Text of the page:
• A woman whose husband is in intensive care being ventilated for Covid, whose nurses agreed that it was acceptable for her to bring in an essential oil diffuser to “ease his breathing”. This is one of the most worrying incidents I have seen. Whist diffusion of specific oils may aid respiration for people recovering from Covid at home, the very fact that this man is in ITU means that he needs specialist medical and nursing care and aromatherapy is completely contraindicated at this time. Further, it is frankly irresponsible of the nursing staff to agree to this: obviously they have no understanding of the dangers of diffusing oils in an area where people are in life-threatening conditions and how they may affect, not only this man, but other patients in the unit.
     
  • Various reflexology “professional” groups with numerous questions asking whether reflexology can “heal” particular medical conditions or  what reflexology treatment should be done to treat specific medical conditions. These questions are usually followed by numerous helpful suggestions from therapists who obviously do not understand the pathology of the conditions being discussed and do not appreciate their professional boundaries. Some of the conditions mentioned are so serious that the reflexologist should not be treating them at all yet there appear to be no posts urging caution, just total amateurish enthusiasm. In any case, reflexologists are not permitted to treat medical conditions unless they have undertaken extra training, are insured and preferably also communicate with the relevant medical doctor.
     
  • Reflexologists posting pictures of feet and asking what various changes mean, for example, lines, bulges or cracks on the feet. I have discussed this before and it worries me that these people make sweeping statements and  giving supposed “diagnoses” without any knowledge of the person’s history, symptoms or other factors that need to be taken into account when treating clients.
     
  • Certain essential oil companies advocating that oils can be taken by mouth as medicines. Again, this irresponsible publicly-available information is extremely dangerous and risks causing serious adverse effects, especially when used as an alternative to essential medical care. Oral  administration is not part of aromatherapy practice and should only be advised by medical practitioners who have been trained to use essential oils as medicines.  
     

There are several issues with these posts. First is the lack of understanding of the general public about the risks, as well as the benefits of therapies, notably aromatherapy oils. This is a continuing problem and experienced therapy practitioners, as well as conventional healthcare professionals, need to keep putting the message out there to the public.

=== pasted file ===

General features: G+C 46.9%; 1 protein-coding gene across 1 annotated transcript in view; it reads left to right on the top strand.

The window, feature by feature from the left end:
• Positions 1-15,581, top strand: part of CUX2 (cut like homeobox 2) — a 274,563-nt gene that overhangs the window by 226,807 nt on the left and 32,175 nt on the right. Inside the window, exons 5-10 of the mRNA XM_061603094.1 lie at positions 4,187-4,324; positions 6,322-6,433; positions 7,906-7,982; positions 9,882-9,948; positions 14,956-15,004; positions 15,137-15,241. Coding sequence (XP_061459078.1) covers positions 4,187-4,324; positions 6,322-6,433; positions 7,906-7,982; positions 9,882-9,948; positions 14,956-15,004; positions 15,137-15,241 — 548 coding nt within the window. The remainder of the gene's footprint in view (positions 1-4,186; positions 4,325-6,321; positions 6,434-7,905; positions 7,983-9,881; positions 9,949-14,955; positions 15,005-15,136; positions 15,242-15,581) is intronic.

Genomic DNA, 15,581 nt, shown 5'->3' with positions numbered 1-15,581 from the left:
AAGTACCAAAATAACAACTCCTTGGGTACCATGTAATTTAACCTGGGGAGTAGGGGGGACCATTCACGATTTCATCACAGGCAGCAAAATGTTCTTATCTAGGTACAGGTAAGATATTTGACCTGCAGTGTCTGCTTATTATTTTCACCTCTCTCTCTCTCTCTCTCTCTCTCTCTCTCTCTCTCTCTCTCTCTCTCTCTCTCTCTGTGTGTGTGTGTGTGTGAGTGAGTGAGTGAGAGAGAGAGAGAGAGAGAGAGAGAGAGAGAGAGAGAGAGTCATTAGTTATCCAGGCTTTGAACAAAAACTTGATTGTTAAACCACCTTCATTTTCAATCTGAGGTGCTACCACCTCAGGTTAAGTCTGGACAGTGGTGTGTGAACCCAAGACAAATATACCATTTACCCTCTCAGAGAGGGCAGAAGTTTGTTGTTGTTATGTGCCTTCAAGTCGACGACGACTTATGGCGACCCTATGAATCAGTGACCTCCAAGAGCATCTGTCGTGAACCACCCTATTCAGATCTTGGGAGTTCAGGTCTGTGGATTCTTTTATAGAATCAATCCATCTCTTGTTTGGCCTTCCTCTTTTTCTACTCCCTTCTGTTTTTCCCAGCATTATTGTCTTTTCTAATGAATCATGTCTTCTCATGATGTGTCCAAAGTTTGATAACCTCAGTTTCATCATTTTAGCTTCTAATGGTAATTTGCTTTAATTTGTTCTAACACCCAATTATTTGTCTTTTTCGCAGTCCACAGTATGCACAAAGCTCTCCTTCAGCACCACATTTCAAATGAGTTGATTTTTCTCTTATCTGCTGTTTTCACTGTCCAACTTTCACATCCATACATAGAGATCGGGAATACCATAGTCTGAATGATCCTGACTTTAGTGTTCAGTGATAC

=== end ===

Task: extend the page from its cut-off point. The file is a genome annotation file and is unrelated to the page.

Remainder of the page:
Secondly, nurses (or midwives) who enthusiastically condone the use of complementary therapies or natural remedies without any knowledge or understanding of the potential dangers, are putting their patients in jeopardy, and risking mistakes that could lead to loss of their professional registration. This is particularly significant when people are seriously ill, since the therapies could complicate the medical condition or interact with drugs.

 

And thirdly, the credibility of professional therapy practitioners is seriously undermined by a few individuals who seek to overstep their boundaries. I have worked with many reputable practitioners of reflexology and other therapies who specialise in working with people with diagnosed conditions, especially cancer patients or expectant parents. They have undertaken additional training and understand how to apply their experience of using the therapy to the physiology and pathology of the person’s condition. 

 



Previous articles

How Times Change

The Misuse of Complementary Therapies

A New Book On The Horizon!

Brave New World...online learning

January Webinar News

Pineapples and Fertility

Christmas Foods And Spices

How Antenatal Education Has Changed

Being Professional

Expectancy Licensed Consultancy Explained